There is no singular definition of biryani. To think that the dish is just seasoned rice with either meat or vegetables is a gross over-simplification, if not an outright mistake. Aside from the vast differences between southern and northern Indian cuisine, no two cooks make it the same way, and in truth, no cook makes it the same way each time, either. Born into royalty around the 16th century, it shares many qualities with humble pulao or pulav, AKA pilaf, but is distinctly, clearly an elevated form of the concept.
Biryani is an entree, the main event of a meal unveiled with great fanfare, whereas pulao is merely a side, even if it contains a complete protein. Speaking for itself with more complex and stronger spices, a proper biryani commands all the attention of the eater, acting as both dinner and entertainment in one. Rice is always at the foundation, but everything else is up for debate.
Given all the disagreements about what a biryani should be, developing a proper recipe is a near impossible task. As an American, I can never claim that my take on the time-honored tradition is even remotely accurate, authentic, or worthy of being called the “best.” I can only offer inspiration to try biryani, of any sort at all, to enjoy a taste of the single most popular food across the entire Indian subcontinent. Honor the source, but don’t forget to have fun with it and cater to your own tastes. That’s how food continues to evolve in our interconnected world, right?
Hyderabadi chicken biryani seemed to me the easiest, most recognizable overseas, and widely loved variation to start with. While it does demand low and slow cooking, it’s layered with spices in a simple, logical way that’s more manageable than most. Rose water and saffron create the signature, luxurious flavor, perfumed with floral notes that mingle and fuse with the spices for a full aromatic experience. Par-cooked rice meets marinated proteins to end with a perfectly cooked, tender bite all the way through.
In a move that should surprise precisely no one, my take is a clear break with tradition. Coconut oil provides a dairy-free equivalent to ghee, while vegan yogurt of any variety, be it oat, soy, almond, coconut, or other, is a seamless swap. For the meat of the matter, finely sliced Sugimoto koshin shiitake imitates the shredded texture of stewed chicken. Their inherently, unmistakably umami flavor only adds to the illusion. I prefer the koshin variety here for their expansive, flat caps that create a similarly meaty sensation when shredded, creating a more satisfying experience overall.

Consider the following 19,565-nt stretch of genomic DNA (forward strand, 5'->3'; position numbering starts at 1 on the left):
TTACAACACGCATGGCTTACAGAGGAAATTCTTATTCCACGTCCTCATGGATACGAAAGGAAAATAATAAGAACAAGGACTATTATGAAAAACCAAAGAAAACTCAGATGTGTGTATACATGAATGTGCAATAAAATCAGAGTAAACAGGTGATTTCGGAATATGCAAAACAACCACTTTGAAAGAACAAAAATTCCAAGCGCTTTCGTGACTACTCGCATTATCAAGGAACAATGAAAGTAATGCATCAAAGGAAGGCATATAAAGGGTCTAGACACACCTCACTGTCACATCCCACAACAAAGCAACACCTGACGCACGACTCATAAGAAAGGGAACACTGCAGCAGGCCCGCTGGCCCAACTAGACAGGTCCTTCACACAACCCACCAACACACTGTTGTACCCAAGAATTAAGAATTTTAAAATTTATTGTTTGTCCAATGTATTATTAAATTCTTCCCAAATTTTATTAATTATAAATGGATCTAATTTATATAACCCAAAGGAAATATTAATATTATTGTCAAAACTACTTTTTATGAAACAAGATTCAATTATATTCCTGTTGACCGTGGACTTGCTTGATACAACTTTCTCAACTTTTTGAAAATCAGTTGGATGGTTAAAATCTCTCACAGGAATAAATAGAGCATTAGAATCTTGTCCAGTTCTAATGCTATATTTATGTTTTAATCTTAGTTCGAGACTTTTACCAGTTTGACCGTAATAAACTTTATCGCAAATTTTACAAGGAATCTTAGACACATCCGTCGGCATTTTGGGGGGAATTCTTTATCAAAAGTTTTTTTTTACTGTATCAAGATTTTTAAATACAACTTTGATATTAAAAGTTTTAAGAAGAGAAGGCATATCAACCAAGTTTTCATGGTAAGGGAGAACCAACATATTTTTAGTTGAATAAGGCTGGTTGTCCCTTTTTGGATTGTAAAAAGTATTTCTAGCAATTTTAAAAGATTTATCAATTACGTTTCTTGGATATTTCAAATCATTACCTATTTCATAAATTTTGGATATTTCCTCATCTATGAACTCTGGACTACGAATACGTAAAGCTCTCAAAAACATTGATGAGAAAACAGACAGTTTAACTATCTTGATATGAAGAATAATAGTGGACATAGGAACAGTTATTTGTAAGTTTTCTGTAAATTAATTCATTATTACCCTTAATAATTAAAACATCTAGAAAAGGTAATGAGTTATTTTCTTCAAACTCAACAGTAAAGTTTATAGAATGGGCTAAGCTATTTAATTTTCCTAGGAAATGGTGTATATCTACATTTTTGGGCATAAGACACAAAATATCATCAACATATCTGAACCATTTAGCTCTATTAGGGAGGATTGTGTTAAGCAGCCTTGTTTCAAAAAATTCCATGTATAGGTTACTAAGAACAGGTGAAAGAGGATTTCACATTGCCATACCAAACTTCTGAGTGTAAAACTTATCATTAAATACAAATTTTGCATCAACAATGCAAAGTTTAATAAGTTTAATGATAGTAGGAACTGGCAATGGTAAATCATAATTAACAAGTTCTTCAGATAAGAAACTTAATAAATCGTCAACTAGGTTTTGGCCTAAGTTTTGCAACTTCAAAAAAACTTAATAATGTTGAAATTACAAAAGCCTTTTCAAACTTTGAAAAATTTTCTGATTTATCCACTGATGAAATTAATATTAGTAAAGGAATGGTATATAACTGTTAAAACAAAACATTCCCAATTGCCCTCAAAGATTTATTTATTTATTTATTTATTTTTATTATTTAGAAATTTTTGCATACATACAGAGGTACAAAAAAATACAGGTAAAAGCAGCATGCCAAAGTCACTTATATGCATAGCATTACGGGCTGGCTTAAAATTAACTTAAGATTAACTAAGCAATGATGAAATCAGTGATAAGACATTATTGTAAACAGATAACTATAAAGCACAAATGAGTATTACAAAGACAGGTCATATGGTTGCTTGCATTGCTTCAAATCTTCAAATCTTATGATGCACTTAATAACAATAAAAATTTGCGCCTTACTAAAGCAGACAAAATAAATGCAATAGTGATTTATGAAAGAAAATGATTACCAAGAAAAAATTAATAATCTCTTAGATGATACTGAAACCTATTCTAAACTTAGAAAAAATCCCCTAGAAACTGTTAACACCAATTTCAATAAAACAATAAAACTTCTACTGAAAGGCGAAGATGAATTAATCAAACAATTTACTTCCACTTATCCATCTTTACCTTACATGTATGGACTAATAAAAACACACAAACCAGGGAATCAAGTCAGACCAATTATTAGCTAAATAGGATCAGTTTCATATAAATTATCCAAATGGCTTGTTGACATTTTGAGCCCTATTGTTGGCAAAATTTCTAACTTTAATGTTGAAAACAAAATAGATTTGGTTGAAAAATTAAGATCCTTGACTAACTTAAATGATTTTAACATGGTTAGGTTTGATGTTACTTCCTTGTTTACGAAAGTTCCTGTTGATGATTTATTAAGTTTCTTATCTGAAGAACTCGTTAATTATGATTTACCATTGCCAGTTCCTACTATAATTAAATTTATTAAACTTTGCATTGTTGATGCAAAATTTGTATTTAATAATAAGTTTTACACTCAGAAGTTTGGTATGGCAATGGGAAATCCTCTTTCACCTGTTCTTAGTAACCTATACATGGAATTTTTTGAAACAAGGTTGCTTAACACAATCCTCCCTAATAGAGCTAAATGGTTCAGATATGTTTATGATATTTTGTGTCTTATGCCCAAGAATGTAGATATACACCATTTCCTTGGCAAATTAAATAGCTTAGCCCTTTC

Much of this recipe is just a waiting game. Soaking the shiitake in water overnight to properly rehydrate them and bring out the full range of umami within is essential, as is the slow marinating process in the dairy-free yogurt mixture. While most people credit this step with creating more tender meat, there’s more happening here that also applies to plants. The acidic properties make it a great carrier for other seasonings, helping all those great spices to infuse deep within the mushrooms. Edible art like that can’t be rushed.
What makes a great biryani?
While taste is subjective, there are certain unifying characteristics of a good biryani that remain consistent across the globe:
- Basmati rice is a non-negotiable. No other variety has the same delicate fragrance and texture. Each grain should remain separate and fluffy but simultaneously moist and sticky. It’s hard to describe, but you know it when you taste it.
- Seasonings should be balanced, moderately spiced and nuanced with bites of sweetness, saltiness, herbaceousness, and tartness. No one taste should stand out above the rest; the ultimate goal is flavor harmony.
- Kokumi, or the sensation of richness, often associated with fat, is essential. That’s why it’s traditionally lavished with ghee for that lingering feeling of extravagance. Yes, you can reduce the amount of oil and still enjoy a great biryani… But it won’t be the best biryani.
How can you serve biryani?
Think of biryani as the original bowl-in-one. No one will walk away from the table hungry if that’s the only dish on it. That said, it’s nice to have small accompaniments such as: